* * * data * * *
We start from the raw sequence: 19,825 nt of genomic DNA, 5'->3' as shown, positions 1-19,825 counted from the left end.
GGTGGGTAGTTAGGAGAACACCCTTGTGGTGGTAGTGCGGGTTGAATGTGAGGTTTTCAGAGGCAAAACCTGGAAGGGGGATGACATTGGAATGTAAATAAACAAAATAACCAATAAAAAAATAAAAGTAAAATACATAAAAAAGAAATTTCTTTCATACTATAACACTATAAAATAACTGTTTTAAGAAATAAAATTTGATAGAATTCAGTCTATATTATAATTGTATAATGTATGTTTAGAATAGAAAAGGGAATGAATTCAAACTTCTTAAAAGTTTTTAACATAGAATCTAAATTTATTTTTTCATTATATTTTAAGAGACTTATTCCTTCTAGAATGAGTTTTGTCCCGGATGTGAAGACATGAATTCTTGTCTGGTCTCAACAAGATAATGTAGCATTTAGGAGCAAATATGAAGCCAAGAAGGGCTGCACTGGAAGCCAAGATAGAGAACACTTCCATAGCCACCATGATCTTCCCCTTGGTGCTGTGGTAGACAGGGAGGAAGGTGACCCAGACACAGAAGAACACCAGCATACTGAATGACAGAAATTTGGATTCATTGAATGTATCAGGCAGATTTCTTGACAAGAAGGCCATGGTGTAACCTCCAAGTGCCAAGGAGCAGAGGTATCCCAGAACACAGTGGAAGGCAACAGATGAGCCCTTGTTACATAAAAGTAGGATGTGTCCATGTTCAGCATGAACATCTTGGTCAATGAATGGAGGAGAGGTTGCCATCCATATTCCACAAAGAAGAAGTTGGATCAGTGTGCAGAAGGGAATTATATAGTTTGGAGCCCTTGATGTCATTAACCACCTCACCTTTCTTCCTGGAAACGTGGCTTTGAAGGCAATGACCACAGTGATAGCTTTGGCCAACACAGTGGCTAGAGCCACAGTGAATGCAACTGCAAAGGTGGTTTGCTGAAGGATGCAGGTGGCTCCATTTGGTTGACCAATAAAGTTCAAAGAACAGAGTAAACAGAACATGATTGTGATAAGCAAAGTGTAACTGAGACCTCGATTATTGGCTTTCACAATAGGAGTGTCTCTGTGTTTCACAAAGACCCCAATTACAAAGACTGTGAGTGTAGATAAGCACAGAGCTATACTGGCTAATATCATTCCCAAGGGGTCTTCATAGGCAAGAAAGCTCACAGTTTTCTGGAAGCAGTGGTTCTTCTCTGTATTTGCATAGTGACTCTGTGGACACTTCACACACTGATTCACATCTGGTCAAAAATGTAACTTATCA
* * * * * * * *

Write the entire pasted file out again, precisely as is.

We start from the raw sequence: 19,825 nt of genomic DNA, 5'->3' as shown, positions 1-19,825 counted from the left end.
GGTGGGTAGTTAGGAGAACACCCTTGTGGTGGTAGTGCGGGTTGAATGTGAGGTTTTCAGAGGCAAAACCTGGAAGGGGGATGACATTGGAATGTAAATAAACAAAATAACCAATAAAAAAATAAAAGTAAAATACATAAAAAAGAAATTTCTTTCATACTATAACACTATAAAATAACTGTTTTAAGAAATAAAATTTGATAGAATTCAGTCTATATTATAATTGTATAATGTATGTTTAGAATAGAAAAGGGAATGAATTCAAACTTCTTAAAAGTTTTTAACATAGAATCTAAATTTATTTTTTCATTATATTTTAAGAGACTTATTCCTTCTAGAATGAGTTTTGTCCCGGATGTGAAGACATGAATTCTTGTCTGGTCTCAACAAGATAATGTAGCATTTAGGAGCAAATATGAAGCCAAGAAGGGCTGCACTGGAAGCCAAGATAGAGAACACTTCCATAGCCACCATGATCTTCCCCTTGGTGCTGTGGTAGACAGGGAGGAAGGTGACCCAGACACAGAAGAACACCAGCATACTGAATGACAGAAATTTGGATTCATTGAATGTATCAGGCAGATTTCTTGACAAGAAGGCCATGGTGTAACCTCCAAGTGCCAAGGAGCAGAGGTATCCCAGAACACAGTGGAAGGCAACAGATGAGCCCTTGTTACATAAAAGTAGGATGTGTCCATGTTCAGCATGAACATCTTGGTCAATGAATGGAGGAGAGGTTGCCATCCATATTCCACAAAGAAGAAGTTGGATCAGTGTGCAGAAGGGAATTATATAGTTTGGAGCCCTTGATGTCATTAACCACCTCACCTTTCTTCCTGGAAACGTGGCTTTGAAGGCAATGACCACAGTGATAGCTTTGGCCAACACAGTGGCTAGAGCCACAGTGAATGCAACTGCAAAGGTGGTTTGCTGAAGGATGCAGGTGGCTCCATTTGGTTGACCAATAAAGTTCAAAGAACAGAGTAAACAGAACATGATTGTGATAAGCAAAGTGTAACTGAGACCTCGATTATTGGCTTTCACAATAGGAGTGTCTCTGTGTTTCACAAAGACCCCAATTACAAAGACTGTGAGTGTAGATAAGCACAGAGCTATACTGGCTAATATCATTCCCAAGGGGTCTTCATAGGCAAGAAAGCTCACAGTTTTCTGGAAGCAGTGGTTCTTCTCTGTATTTGCATAGTGACTCTGTGGACACTTCACACACTGATTCACATCTGGTCAAAAATGTAACTTATCA